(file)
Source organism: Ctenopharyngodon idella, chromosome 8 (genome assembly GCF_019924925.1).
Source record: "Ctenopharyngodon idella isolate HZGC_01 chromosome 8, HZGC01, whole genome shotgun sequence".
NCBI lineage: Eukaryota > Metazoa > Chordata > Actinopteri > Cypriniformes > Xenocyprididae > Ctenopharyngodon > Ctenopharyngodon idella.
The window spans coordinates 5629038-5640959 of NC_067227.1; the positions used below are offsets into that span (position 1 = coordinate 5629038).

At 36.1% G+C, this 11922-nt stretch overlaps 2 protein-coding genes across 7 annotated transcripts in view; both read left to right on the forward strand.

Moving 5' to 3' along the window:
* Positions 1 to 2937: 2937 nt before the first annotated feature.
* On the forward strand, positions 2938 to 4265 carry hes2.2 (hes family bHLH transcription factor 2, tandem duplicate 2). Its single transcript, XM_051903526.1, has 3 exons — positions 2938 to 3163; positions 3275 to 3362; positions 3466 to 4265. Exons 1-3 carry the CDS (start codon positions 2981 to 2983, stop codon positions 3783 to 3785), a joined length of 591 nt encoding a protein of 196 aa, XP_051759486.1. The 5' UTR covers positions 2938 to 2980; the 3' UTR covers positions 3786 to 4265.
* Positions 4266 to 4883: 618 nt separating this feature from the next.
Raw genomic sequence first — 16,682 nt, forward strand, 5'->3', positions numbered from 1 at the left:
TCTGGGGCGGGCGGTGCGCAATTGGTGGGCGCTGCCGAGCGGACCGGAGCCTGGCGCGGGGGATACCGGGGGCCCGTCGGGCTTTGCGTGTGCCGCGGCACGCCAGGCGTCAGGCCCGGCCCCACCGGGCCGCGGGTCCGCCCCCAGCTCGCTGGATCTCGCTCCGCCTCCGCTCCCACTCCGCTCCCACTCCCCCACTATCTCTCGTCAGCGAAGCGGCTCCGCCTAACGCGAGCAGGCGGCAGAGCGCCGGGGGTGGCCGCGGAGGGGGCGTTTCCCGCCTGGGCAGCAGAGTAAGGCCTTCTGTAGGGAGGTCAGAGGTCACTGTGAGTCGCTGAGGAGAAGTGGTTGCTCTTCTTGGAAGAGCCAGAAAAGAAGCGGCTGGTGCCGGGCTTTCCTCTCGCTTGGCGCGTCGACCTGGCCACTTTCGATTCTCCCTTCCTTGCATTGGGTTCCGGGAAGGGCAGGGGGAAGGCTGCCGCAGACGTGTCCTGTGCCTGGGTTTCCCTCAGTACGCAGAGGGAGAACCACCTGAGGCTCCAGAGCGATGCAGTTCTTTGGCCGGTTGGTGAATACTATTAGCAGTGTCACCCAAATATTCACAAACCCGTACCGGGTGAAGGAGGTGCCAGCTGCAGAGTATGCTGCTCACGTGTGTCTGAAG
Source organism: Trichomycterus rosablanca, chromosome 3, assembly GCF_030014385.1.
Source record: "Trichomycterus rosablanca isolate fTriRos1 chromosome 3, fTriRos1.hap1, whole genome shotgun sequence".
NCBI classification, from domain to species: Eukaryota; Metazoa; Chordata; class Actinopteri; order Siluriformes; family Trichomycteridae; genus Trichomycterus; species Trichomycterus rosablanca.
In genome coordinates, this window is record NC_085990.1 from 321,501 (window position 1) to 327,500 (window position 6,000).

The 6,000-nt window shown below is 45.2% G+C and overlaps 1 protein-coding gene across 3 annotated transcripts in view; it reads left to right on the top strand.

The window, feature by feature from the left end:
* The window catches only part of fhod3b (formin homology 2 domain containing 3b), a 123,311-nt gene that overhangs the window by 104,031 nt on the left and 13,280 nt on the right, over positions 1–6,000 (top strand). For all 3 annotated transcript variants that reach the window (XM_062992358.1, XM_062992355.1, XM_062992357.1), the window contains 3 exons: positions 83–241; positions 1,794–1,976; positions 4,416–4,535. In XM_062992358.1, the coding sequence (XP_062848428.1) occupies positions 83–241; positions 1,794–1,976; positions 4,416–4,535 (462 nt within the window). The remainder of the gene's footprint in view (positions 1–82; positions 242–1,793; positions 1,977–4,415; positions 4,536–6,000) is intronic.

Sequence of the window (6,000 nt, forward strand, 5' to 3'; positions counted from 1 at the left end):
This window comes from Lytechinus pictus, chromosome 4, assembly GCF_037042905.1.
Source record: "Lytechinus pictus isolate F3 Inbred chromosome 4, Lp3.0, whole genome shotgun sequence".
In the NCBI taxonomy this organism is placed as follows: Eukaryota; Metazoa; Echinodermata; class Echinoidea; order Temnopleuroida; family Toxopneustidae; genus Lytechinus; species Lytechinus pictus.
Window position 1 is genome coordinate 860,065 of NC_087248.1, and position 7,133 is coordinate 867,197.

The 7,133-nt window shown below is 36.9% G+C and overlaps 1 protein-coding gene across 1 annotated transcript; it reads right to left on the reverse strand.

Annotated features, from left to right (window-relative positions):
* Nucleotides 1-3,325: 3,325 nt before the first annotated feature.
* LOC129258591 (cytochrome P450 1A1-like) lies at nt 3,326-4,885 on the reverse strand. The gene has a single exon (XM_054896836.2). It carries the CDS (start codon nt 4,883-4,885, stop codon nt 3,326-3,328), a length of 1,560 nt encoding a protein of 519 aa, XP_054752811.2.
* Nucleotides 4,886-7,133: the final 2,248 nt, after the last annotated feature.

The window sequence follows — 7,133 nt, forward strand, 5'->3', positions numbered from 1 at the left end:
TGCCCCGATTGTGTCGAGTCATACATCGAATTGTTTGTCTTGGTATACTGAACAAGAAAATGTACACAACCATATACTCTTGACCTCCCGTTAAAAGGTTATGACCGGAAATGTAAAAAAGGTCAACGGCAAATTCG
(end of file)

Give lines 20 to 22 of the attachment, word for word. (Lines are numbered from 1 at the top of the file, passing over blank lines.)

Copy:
This window comes from Lytechinus pictus, chromosome 4, assembly GCF_037042905.1.
Source record: "Lytechinus pictus isolate F3 Inbred chromosome 4, Lp3.0, whole genome shotgun sequence".
In the NCBI taxonomy this organism is placed as follows: Eukaryota; Metazoa; Echinodermata; class Echinoidea; order Temnopleuroida; family Toxopneustidae; genus Lytechinus; species Lytechinus pictus.